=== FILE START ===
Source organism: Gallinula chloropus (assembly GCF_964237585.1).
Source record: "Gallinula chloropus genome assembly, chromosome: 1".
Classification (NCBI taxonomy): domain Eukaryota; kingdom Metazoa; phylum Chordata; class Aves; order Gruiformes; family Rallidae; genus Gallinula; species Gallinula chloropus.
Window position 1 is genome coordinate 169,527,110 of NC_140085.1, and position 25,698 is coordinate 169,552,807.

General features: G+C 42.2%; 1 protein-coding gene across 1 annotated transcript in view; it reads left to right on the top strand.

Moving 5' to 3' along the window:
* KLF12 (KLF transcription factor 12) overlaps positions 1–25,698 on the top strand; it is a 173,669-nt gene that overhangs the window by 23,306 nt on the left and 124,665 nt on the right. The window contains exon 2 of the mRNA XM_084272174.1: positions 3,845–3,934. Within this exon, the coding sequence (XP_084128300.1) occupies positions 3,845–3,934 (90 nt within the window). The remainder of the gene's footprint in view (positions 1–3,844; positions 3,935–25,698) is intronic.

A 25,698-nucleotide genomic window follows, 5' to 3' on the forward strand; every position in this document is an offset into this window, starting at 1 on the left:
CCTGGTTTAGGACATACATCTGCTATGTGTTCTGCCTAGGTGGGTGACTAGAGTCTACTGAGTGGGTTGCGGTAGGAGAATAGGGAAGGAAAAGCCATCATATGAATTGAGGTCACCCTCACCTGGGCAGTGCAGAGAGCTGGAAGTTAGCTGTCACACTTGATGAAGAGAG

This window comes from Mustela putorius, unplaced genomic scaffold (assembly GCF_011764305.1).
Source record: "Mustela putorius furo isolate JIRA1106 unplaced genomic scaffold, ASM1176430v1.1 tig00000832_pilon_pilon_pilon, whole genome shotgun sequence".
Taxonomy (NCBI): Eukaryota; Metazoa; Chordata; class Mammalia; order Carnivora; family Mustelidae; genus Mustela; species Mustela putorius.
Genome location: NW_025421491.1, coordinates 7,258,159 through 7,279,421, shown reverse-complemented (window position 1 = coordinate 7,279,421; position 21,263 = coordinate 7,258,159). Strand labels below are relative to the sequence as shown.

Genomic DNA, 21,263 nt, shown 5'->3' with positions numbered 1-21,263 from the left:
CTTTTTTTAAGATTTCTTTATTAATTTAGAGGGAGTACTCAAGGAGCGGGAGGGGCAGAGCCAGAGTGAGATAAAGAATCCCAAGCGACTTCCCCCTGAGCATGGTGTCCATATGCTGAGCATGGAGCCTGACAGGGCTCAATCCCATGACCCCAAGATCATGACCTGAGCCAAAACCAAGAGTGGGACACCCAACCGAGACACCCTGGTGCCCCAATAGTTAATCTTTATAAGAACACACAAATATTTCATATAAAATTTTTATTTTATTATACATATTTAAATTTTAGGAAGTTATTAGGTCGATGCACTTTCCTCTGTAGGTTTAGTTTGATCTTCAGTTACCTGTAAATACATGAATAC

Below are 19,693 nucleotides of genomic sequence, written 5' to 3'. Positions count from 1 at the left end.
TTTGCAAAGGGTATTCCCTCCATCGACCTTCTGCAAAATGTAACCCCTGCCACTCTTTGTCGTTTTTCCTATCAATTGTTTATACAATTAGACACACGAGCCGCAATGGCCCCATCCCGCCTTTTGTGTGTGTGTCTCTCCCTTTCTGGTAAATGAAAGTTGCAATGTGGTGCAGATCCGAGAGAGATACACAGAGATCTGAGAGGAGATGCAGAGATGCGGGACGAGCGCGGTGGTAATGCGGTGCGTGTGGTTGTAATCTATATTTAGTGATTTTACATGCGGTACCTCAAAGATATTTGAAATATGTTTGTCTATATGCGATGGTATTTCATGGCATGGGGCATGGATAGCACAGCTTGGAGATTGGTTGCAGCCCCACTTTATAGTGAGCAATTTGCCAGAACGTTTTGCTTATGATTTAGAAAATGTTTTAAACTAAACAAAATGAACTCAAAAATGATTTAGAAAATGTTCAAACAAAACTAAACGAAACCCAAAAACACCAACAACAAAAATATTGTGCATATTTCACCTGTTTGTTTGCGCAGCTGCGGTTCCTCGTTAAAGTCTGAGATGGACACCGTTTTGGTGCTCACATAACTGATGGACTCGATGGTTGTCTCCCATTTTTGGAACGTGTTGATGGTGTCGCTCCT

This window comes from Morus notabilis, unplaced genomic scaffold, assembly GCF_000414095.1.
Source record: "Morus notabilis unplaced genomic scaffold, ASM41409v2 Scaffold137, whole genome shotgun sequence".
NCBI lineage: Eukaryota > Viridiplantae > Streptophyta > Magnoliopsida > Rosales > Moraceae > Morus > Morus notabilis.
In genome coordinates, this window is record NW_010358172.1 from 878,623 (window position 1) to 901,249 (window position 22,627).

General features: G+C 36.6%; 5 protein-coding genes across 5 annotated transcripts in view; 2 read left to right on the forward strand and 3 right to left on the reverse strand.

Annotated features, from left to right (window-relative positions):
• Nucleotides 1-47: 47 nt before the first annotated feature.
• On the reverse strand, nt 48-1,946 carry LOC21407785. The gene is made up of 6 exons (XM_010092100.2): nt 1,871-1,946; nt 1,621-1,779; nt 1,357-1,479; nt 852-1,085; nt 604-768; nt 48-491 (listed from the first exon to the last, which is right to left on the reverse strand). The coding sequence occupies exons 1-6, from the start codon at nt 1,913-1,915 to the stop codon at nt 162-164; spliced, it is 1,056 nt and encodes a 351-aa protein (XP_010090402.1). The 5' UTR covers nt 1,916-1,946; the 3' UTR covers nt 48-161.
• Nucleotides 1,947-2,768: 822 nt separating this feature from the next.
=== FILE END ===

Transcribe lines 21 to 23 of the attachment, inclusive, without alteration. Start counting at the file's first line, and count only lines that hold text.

In genome coordinates, this window is record NW_010358172.1 from 878,623 (window position 1) to 901,249 (window position 22,627).

General features: G+C 36.6%; 5 protein-coding genes across 5 annotated transcripts in view; 2 read left to right on the forward strand and 3 right to left on the reverse strand.

Annotated features, from left to right (window-relative positions):